Yesterday, results of a survey on beliefs about vaccines circulated on the internet. The survey conducted last week, asked over 2000 adults if they believed vaccines, or the MMR shot, caused autism. I’m not an expert on surveys and I don’t know how reproducible these results are to all parents in the US. But the news caught my eye (along with many others) when they reported: “Just a slim majority of Americans — 52 percent — think vaccines don’t cause autism” That’s a kind-of-odd-double-negative-type way to look at it, I suppose. Or maybe a hopeful one. The results reflect that nearly half of adults in America may suspect or worry that vaccines cause autism; 18% saying they believe a connection exists.


The survey reminds us of some of the Why. It seems on some level, it’s a breakdown in our education. While only “69 percent of respondents said they had heard about the autism-vaccination theory — only half (47 percent) knew that the original Lancet study [that linked vaccines and autism] had been retracted, and that some of that research is now alleged to be fraudulent.” And, the details of all the research finding no link between autism and MMR is even more deeply buried, I suspect.

Even so, the numbers surprised me. In light of all the writing in the British Medical Journal this month on the scam behind Andrew Wakefield’s original paper in 1998 making the claim, I’ve been thinking about where we all stand in our understanding of immunizations, science, and trust. More on that next week. But I really wouldn’t have said 1/2 of my patient’s parents believed or suspected in a connection between autism and vaccines. What percentage would you have guessed?

Ultimately, the point for me is that there is a lot more suffering going on than I previously thought. An extra wince from mom and dad when the needle goes in. I mean, while the far majority (90%) of US children are fully vaccinated, there’s a huge percentage of parents who have serious concerns about immunizations. It’s dreadful to think that if this study reflects the group of parents that bring their children to see me, nearly 1/5 to 1/4 to 1/3 of my patients’ parents may feel we are increasing odds of autism when we vaccinate. On some level that thought is excruciating for me. Housing that kind of fear is an awful way to parent or to experience decisions around immunization. I want families to have insight, good evidence, data, yes. Along with time to question and explore, yes. I want them to understand that all interventions, from antibiotics to vaccines to surgery, have risk. And benefit, too. We all want the opportunity for an open understanding of the risks and benefits of vaccines, just like anything else we do in medicine. I really don’t want immunizations to feel like a leap of faith.

Unfortunately, so much about what we have heard about vaccines may be myth.

Yet, I know that fear around immunizations didn’t start with Andrew Wakefield. It started long ago. A nice opinion piece in the New York Times yesterday summarizes it well. Just like how chemotherapy feels barbaric (injecting toxins), vaccines can and have felt very awkward for families for a long time. The success of vaccines clouds our understanding of their effectiveness in saving lives. Most of us just don’t know what Measles or Diptheria looks and feels like. We have no experience. And in we, I mean both doctors and parents. Those who remember the feelings and experiences of patients and family members with vaccine-preventable illnesses are rare. Although, as we have all heard, the stories are returning about recent outbreaks in the US of both Measles and Pertussis. Most public health officials blame dwindling herd immunity secondary to the decreasing vaccination rates of children.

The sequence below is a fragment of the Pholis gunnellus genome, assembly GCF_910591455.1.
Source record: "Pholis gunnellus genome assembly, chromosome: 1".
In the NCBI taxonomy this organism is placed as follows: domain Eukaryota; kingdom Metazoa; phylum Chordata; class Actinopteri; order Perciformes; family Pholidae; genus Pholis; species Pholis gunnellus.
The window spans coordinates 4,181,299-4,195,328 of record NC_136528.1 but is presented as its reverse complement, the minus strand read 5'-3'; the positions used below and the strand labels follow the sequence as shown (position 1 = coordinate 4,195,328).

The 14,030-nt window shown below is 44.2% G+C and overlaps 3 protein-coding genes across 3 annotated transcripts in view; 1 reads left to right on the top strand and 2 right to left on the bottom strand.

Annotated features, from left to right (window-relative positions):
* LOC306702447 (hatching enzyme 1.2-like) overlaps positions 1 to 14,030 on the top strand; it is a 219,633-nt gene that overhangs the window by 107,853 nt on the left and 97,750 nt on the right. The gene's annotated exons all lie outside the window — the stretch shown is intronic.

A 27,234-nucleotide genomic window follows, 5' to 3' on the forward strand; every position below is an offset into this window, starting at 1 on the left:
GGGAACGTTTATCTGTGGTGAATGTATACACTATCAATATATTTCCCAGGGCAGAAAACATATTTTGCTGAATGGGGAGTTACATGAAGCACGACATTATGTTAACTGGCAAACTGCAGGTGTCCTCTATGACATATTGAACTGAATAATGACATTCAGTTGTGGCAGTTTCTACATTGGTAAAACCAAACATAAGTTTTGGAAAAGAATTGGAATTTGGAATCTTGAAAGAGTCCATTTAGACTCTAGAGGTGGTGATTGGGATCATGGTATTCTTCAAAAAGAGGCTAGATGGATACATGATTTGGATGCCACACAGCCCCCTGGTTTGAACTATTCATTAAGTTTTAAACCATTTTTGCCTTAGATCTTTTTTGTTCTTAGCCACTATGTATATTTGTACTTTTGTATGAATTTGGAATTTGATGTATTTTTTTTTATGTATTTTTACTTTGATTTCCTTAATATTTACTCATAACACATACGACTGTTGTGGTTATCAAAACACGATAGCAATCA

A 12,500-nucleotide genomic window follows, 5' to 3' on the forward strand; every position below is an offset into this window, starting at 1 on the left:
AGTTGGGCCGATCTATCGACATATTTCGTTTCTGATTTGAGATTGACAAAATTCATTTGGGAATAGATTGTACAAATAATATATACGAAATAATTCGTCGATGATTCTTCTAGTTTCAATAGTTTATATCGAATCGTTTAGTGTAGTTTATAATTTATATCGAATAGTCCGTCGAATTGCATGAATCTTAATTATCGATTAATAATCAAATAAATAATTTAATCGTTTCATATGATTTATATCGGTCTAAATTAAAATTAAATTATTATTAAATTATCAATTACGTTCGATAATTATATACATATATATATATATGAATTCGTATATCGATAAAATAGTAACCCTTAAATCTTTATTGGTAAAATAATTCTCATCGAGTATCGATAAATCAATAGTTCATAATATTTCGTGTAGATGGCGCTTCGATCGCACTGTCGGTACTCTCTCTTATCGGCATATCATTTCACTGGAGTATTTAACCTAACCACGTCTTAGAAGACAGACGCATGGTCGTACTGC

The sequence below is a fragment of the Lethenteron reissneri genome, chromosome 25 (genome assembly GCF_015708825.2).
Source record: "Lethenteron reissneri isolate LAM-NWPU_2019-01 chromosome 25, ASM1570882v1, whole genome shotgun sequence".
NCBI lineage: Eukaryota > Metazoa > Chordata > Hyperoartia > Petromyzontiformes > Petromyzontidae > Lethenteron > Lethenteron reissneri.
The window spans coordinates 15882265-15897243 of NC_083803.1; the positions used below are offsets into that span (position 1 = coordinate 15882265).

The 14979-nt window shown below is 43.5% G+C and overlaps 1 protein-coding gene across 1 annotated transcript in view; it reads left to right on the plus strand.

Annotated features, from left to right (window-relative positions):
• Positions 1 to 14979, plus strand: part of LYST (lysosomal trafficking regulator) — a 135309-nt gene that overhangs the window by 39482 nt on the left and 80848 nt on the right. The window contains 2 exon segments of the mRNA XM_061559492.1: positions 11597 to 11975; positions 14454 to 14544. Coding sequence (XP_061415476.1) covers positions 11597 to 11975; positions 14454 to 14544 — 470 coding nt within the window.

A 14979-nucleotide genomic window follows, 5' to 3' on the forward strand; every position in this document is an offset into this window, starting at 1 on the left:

The New York Times Op-Ed ends with this thought:

Obstetricians, midwives and pediatricians should present the facts about vaccines and the nasty diseases they prevent early and often to expectant parents. Health agencies should mobilize local parents’ organizations to publicize, in realistic terms, the hazards that unvaccinated children can pose to everyone else in their communities. And health officials must redouble their efforts to harness the power of the Internet and spread the good word about vaccines.

I don’t know that telling fearful stories is the proper tactic to calm families or help them trust immunizations. Because really, this is an issue of a growing lack of trust. But I certainly (duh) believe we need to use the power of the Internet to spread the good word about vaccines.

Sharing horrifying stories about children dying from these diseases doesn’t feel like the right approach to me. And you? Would it help you, as a parent, to hear about the suffering of those children with measles, or the loss of life from these illnesses like influenza or complications of Varicella (chicken pox), or deafening meningitis, and the families who grieve? Although many believe it’s the right approach, I remain hesitant. I like to talk facts and ultimately I like telling stories. And I certainly don’t know I have a more perfect approach for now. I do share stories and statistics about vaccine-preventable illness in clinic every single day. But often I feel like these stories increase the tension and anxiety between parents and myself.

Please tell me what you think. Do you want to hear about details of illnesses these vaccines prevent from your pediatrician? Do you want to hear about the suffering and sequela? Does it help you? Do you think that real stories of disease illuminate the rationale for vaccinating? Do you feel/believe that hearing stories increases tension? Do facts about children and adults suffering and dying from preventable diseases increase your confidence in vaccines?

And one last thing, do you believe that vaccines cause autism?